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Michael Fogolin, a rising young hockey player who died overnight Wednesday, always dreamed of the National Hockey League -- but never more so than after last fall's Heritage Classic when he saw his famous father play in an Edmonton Oilers jersey.

"It only got fuelled more by the Heritage Classic when Mike was able to see his dad play live for the first time," Dallas Thompson, the general manager of the Prince George Cougars, Fogolin's Western Hockey League team, said yesterday. "That's where Mike wanted to be."

Fogolin's father, Lee, was a much-loved member of the classic 1980s Oilers teams that included stars such as Wayne Gretzky, Mark Messier and Jari Kurri.

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Lee Fogolin was the team's captain from 1981 to 1983 before handing the C to Gretzky. He won Stanley Cups with the Oilers in 1984 and in 1985.

That team was reunited in Edmonton last November for a nostalgic outdoor game against former Montreal Canadiens stars such as Guy Lafleur. The game was watched by 50,000 cold but happy fans.

One of them was Michael Fogolin. The Cougars were in Spokane, Wash., that weekend. He had planned to watch the game on TV, but an injury kept him off the ice and he was able to fly home to Edmonton and follow his dad around.

"He said it was an eye opener," Thompson said.

"He got to go into the dressing room and there was Wayne Gretzky there and all the old stars and [Mike]ate it up. That was what Mike was about and that's where he wanted to be some day."

The cause of Fogolin's death was not immediately determined but early reports said he may have had a heart condition. Autopsy results aren't expected for two to four months.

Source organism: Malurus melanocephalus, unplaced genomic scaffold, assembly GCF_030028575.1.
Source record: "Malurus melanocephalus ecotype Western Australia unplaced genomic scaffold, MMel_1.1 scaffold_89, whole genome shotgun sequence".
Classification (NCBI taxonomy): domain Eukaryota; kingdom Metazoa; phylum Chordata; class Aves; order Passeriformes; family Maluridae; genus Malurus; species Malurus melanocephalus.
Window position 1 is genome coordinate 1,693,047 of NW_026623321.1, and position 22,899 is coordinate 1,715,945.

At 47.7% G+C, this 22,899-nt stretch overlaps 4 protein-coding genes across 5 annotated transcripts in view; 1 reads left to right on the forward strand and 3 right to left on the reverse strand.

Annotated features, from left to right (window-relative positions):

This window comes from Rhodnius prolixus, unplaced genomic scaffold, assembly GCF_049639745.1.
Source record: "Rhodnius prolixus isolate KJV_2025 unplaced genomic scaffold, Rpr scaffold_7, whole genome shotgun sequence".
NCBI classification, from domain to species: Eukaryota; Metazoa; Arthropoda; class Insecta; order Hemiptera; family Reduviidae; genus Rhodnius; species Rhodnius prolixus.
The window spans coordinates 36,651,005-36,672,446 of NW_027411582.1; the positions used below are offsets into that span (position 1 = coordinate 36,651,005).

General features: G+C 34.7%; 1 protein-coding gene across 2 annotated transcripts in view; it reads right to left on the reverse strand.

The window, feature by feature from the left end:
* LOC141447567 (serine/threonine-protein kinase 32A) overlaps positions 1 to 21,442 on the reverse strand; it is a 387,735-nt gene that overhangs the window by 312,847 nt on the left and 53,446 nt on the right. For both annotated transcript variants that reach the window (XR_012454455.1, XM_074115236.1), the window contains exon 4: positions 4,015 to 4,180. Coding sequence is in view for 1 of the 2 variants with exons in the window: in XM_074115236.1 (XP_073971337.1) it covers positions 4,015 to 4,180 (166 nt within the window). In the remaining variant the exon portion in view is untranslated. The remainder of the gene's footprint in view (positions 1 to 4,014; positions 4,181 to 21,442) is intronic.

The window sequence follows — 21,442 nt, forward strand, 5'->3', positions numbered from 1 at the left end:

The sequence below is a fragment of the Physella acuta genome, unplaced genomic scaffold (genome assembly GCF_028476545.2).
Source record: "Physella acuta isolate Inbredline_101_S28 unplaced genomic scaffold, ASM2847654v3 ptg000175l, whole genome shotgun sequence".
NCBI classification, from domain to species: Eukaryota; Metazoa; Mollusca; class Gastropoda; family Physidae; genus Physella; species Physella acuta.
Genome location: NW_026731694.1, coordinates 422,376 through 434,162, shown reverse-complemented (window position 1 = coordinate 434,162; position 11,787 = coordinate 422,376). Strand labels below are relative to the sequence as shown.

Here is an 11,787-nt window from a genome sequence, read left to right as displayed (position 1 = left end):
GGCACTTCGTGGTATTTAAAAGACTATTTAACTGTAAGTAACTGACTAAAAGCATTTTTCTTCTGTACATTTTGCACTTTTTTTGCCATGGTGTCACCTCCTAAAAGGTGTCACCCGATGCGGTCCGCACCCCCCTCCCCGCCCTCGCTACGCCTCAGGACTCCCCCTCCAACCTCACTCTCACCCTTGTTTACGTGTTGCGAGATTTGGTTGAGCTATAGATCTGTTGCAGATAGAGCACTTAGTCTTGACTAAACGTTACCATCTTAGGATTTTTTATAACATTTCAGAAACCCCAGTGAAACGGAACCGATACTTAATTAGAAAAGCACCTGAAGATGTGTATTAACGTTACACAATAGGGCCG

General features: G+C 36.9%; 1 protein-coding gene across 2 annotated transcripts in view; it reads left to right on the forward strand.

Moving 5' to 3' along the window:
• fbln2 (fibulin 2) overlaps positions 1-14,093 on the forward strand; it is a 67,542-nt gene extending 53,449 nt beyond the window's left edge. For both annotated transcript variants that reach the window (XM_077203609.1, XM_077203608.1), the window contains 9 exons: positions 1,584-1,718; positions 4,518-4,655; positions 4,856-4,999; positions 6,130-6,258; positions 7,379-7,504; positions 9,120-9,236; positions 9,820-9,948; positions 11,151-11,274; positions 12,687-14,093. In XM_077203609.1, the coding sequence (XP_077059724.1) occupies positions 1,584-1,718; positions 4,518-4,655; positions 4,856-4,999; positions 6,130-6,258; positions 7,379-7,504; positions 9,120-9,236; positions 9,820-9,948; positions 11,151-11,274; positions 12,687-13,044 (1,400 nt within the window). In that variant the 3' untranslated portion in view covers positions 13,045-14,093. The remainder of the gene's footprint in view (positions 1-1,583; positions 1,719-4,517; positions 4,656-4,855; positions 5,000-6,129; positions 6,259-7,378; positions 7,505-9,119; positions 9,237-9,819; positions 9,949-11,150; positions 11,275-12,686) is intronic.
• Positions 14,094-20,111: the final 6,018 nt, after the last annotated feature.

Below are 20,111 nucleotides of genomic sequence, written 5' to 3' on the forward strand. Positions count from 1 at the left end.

Fogolin, a 17-year-old defenceman, died in bed after spending a quiet evening at his Edmonton home with his parents and his older brother, Rory, a former Alberta Junior Hockey League player.

Fogolin didn't need much fuel for his fire.

"The burning desire to be a player was so big in Mike," Thompson said. "He knew what he wanted and went out to get it."

That desire is part of what drew the Cougars to draft Fogolin at 14.

Cracking a WHL lineup is a steep challenge for any 5-foot-11, 170-pound teen. But Thompson said Fogolin's desire set him apart.

"It was a big transition for him. He worked very hard and was very attentive to his coaches. "When Mike was a healthy scratch he was mad. When he found out he wasn't playing, he'd be down at the gym after school working out till the game was on and then he'd watch and learn from the game."

Fogolin played 42 games on defence with the Cougars this season. He scored two goals and added three assists with 35 minutes in penalties. He missed time during the season because of hand, wrist and knee injuries. "I'm going to remember Mike as a caring, caring person," said Thompson, who had Fogolin live in his home for a couple weeks last December.

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